Repetitive microtrauma or acute trauma can indirectly lead to nerve entrapment. Things like structural foot defects, sports, or poorly fitted shoes can lead to repeated damage. Compression from scar tissue or other tissue growth exert pressure on the nerve and lead to injury to the nerve. more...

Ankle fracture

Ankle fractures can range from the less serious avulsion injuries to more serious breaks of the fibula, tibia, or both. Not all ankle fractures are the same. Each ankle fracture should be diagnosed and treated individually, since no two ankle fractures are the same. You must consult a podiatric physician and go over the treatment plan. more...

Flat feet

Sometimes referred to as pes planus or fallen arches, flat feet is a medical condition characterized by the collapse of the foot arch. When a patient has this condition, the entire sole of the foot can come into near-complete or complete contact with the ground.more...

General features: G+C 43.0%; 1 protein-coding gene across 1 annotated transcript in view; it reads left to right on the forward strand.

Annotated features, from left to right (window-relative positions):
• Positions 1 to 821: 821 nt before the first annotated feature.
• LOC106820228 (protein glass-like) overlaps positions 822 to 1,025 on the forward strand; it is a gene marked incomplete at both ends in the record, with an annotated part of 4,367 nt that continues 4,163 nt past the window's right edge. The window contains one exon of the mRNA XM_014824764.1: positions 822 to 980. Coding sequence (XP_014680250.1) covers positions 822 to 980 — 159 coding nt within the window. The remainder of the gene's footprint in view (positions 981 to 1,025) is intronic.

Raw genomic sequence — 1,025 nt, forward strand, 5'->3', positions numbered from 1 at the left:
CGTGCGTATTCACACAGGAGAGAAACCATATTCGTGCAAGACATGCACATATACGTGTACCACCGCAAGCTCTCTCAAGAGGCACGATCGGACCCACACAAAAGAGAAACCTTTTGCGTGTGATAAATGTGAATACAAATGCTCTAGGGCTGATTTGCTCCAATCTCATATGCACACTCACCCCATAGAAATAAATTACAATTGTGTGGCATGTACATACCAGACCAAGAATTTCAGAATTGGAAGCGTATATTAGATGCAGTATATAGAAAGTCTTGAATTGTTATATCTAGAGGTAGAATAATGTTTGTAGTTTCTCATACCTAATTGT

Bunion

As the base of the big toe pushes outward on the first metatarsal bone (the bone directly behind the big toe) a bunion can form. With time, the unnatural position enlarges your big toe joint, which results in additional crowding of your other toes and possibly causing pain. more...

Plantar_Fasciitis

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Callus

A callus is an especially hard patch of skin which has become relatively thick due to repeated pressure, friction, or irritation. Greater risk of complications from calluses can exist for people who have diabetes or another illness that causes inadequate circulation.more...

Arthritis and feet

Your ankle or foot can be affected by 3 types of arthritis, which include rheumatoid arthritis, osteoarthritis, and post-traumatic arthritis. However different treatment approaches are available. It is important to seek help early so that treatment can begin as soon as possible. more...

Gout and Feet